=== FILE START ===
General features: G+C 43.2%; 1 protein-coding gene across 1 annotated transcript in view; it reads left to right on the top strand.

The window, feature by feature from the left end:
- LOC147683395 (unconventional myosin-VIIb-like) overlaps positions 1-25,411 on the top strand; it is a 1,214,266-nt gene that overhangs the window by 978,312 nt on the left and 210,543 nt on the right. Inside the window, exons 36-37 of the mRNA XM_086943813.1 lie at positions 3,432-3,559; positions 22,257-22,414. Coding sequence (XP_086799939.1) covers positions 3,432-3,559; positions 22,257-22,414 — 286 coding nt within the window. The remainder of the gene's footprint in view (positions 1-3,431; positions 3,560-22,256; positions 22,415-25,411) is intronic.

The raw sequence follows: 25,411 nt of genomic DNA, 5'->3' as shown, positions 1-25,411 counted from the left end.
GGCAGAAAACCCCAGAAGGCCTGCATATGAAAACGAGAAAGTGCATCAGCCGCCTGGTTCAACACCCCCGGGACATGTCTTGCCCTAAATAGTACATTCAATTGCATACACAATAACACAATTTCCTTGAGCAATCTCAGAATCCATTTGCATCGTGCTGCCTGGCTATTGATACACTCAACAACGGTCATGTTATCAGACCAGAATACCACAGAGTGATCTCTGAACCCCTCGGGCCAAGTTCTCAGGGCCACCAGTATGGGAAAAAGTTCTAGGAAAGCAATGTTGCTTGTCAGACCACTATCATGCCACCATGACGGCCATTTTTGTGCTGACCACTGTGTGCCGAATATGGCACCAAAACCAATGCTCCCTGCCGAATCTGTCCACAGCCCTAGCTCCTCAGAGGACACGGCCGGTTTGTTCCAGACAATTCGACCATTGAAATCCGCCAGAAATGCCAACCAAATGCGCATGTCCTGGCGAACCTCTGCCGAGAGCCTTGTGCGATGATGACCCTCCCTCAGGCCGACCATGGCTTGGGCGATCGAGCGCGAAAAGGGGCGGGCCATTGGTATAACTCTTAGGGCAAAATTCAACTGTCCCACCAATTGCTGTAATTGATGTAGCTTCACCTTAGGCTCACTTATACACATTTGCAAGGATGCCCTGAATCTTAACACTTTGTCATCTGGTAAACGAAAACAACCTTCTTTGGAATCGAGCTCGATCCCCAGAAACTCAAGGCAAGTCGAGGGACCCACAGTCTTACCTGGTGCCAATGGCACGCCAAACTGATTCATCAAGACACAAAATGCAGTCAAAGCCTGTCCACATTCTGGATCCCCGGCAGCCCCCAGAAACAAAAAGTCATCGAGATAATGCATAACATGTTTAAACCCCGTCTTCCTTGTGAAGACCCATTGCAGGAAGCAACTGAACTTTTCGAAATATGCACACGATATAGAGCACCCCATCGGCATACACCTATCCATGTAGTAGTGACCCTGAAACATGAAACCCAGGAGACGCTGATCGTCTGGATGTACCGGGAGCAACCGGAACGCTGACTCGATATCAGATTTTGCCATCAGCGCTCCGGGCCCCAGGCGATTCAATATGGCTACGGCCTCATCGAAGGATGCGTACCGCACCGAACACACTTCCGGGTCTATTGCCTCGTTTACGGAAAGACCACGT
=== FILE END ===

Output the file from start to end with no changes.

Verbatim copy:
General features: G+C 43.2%; 1 protein-coding gene across 1 annotated transcript in view; it reads left to right on the top strand.

The window, feature by feature from the left end:
- LOC147683395 (unconventional myosin-VIIb-like) overlaps positions 1-25,411 on the top strand; it is a 1,214,266-nt gene that overhangs the window by 978,312 nt on the left and 210,543 nt on the right. Inside the window, exons 36-37 of the mRNA XM_086943813.1 lie at positions 3,432-3,559; positions 22,257-22,414. Coding sequence (XP_086799939.1) covers positions 3,432-3,559; positions 22,257-22,414 — 286 coding nt within the window. The remainder of the gene's footprint in view (positions 1-3,431; positions 3,560-22,256; positions 22,415-25,411) is intronic.

The raw sequence follows: 25,411 nt of genomic DNA, 5'->3' as shown, positions 1-25,411 counted from the left end.
GGCAGAAAACCCCAGAAGGCCTGCATATGAAAACGAGAAAGTGCATCAGCCGCCTGGTTCAACACCCCCGGGACATGTCTTGCCCTAAATAGTACATTCAATTGCATACACAATAACACAATTTCCTTGAGCAATCTCAGAATCCATTTGCATCGTGCTGCCTGGCTATTGATACACTCAACAACGGTCATGTTATCAGACCAGAATACCACAGAGTGATCTCTGAACCCCTCGGGCCAAGTTCTCAGGGCCACCAGTATGGGAAAAAGTTCTAGGAAAGCAATGTTGCTTGTCAGACCACTATCATGCCACCATGACGGCCATTTTTGTGCTGACCACTGTGTGCCGAATATGGCACCAAAACCAATGCTCCCTGCCGAATCTGTCCACAGCCCTAGCTCCTCAGAGGACACGGCCGGTTTGTTCCAGACAATTCGACCATTGAAATCCGCCAGAAATGCCAACCAAATGCGCATGTCCTGGCGAACCTCTGCCGAGAGCCTTGTGCGATGATGACCCTCCCTCAGGCCGACCATGGCTTGGGCGATCGAGCGCGAAAAGGGGCGGGCCATTGGTATAACTCTTAGGGCAAAATTCAACTGTCCCACCAATTGCTGTAATTGATGTAGCTTCACCTTAGGCTCACTTATACACATTTGCAAGGATGCCCTGAATCTTAACACTTTGTCATCTGGTAAACGAAAACAACCTTCTTTGGAATCGAGCTCGATCCCCAGAAACTCAAGGCAAGTCGAGGGACCCACAGTCTTACCTGGTGCCAATGGCACGCCAAACTGATTCATCAAGACACAAAATGCAGTCAAAGCCTGTCCACATTCTGGATCCCCGGCAGCCCCCAGAAACAAAAAGTCATCGAGATAATGCATAACATGTTTAAACCCCGTCTTCCTTGTGAAGACCCATTGCAGGAAGCAACTGAACTTTTCGAAATATGCACACGATATAGAGCACCCCATCGGCATACACCTATCCATGTAGTAGTGACCCTGAAACATGAAACCCAGGAGACGCTGATCGTCTGGATGTACCGGGAGCAACCGGAACGCTGACTCGATATCAGATTTTGCCATCAGCGCTCCGGGCCCCAGGCGATTCAATATGGCTACGGCCTCATCGAAGGATGCGTACCGCACCGAACACACTTCCGGGTCTATTGCCTCGTTTACGGAAAGACCACGT